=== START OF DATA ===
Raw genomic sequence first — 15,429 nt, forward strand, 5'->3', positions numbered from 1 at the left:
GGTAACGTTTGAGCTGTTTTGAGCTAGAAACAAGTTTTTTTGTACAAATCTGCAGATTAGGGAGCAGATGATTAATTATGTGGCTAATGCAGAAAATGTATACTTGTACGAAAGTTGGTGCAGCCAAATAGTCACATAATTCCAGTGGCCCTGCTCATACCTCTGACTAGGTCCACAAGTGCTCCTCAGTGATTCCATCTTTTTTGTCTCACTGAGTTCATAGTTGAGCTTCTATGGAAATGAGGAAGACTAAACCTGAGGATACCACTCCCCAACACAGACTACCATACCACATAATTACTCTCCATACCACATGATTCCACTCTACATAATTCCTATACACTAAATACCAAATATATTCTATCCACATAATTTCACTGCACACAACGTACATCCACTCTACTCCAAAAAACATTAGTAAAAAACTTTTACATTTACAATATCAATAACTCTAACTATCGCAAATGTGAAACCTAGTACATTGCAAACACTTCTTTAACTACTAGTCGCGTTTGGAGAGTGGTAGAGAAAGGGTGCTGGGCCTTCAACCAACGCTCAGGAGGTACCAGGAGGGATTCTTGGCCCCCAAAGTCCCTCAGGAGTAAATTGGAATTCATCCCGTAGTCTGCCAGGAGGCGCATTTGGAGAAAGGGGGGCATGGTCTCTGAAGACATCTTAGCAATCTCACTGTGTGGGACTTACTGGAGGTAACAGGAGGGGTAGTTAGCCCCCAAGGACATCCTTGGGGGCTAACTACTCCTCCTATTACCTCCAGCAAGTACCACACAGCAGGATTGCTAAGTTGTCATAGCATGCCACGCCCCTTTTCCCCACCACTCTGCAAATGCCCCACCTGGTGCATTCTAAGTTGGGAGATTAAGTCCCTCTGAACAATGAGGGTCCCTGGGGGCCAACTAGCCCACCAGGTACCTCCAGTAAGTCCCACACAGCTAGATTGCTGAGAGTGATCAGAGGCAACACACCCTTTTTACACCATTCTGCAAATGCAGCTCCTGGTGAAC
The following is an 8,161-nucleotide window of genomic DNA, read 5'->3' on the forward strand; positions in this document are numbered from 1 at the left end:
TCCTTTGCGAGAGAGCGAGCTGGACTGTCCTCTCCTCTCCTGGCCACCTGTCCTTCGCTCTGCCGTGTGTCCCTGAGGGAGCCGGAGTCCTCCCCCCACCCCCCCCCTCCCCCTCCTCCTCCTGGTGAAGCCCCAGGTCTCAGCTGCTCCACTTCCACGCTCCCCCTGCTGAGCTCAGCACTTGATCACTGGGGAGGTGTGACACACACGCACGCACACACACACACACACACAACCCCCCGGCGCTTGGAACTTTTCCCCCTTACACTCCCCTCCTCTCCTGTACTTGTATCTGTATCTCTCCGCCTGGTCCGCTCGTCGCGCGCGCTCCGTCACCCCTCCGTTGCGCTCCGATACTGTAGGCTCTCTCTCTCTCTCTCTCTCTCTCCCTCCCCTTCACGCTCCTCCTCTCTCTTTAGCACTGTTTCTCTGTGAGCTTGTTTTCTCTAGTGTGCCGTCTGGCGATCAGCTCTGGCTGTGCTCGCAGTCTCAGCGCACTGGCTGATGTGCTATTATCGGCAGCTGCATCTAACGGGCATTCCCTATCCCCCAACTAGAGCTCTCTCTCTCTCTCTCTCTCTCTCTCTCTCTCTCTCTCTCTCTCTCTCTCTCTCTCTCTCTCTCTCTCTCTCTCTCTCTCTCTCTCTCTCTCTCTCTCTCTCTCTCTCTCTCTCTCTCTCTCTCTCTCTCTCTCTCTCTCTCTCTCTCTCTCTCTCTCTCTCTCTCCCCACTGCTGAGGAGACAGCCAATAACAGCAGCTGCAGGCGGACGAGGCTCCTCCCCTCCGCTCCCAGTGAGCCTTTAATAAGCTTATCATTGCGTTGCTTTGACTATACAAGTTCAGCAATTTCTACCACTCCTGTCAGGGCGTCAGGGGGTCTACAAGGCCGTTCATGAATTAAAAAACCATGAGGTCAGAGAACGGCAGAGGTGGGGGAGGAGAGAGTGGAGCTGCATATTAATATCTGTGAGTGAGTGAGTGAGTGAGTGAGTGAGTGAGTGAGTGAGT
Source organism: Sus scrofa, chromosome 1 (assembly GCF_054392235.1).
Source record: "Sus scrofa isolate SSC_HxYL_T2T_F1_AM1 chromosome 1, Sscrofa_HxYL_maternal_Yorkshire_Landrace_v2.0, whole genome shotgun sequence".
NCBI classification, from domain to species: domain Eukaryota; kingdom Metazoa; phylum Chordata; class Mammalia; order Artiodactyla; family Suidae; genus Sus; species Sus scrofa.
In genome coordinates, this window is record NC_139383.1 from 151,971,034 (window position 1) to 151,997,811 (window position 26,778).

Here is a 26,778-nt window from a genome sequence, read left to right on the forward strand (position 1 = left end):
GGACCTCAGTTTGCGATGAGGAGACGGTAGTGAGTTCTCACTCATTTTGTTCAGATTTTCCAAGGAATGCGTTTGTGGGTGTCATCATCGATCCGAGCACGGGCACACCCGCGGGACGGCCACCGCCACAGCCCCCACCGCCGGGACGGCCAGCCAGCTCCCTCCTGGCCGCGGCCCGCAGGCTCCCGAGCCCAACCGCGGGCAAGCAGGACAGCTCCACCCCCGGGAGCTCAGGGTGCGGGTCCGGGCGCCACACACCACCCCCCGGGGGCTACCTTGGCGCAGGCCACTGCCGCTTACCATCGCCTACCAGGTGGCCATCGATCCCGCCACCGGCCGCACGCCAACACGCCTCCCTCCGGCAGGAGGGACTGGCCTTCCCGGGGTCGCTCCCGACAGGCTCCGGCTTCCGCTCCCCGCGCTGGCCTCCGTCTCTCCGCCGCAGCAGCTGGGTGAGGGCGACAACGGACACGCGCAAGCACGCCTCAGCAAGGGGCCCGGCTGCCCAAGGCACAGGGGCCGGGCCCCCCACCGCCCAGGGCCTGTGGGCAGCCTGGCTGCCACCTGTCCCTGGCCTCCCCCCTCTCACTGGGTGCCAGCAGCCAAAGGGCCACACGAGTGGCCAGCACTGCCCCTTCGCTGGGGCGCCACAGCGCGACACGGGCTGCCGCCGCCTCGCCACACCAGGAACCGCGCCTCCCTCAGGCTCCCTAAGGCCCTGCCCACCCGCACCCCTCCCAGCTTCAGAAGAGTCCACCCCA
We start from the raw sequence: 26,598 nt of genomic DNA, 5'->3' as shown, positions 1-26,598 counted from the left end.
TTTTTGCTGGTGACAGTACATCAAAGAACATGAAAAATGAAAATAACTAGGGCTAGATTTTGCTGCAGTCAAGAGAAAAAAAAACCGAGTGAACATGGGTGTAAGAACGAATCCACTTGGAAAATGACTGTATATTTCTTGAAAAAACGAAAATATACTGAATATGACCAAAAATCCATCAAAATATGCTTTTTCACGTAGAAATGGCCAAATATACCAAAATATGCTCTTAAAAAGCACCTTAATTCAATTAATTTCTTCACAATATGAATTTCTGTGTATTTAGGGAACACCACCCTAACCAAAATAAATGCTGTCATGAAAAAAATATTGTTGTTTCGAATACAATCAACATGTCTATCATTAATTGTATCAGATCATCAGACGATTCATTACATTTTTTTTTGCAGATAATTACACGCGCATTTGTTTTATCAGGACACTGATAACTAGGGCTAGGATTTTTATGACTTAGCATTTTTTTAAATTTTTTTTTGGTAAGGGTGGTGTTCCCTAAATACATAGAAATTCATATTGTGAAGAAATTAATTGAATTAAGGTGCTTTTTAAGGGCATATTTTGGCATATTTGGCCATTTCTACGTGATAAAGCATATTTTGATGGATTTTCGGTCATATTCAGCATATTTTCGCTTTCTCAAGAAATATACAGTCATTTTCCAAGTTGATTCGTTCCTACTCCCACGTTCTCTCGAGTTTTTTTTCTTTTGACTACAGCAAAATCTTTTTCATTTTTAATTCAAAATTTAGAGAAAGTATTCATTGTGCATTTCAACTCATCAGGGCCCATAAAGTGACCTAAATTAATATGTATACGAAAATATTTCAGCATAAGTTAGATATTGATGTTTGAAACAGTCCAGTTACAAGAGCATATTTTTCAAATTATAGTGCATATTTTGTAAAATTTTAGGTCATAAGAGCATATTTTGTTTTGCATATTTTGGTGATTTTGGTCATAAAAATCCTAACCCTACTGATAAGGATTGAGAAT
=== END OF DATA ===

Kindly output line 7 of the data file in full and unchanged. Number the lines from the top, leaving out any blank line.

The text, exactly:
NCBI classification, from domain to species: domain Eukaryota; kingdom Metazoa; phylum Chordata; class Mammalia; order Artiodactyla; family Suidae; genus Sus; species Sus scrofa.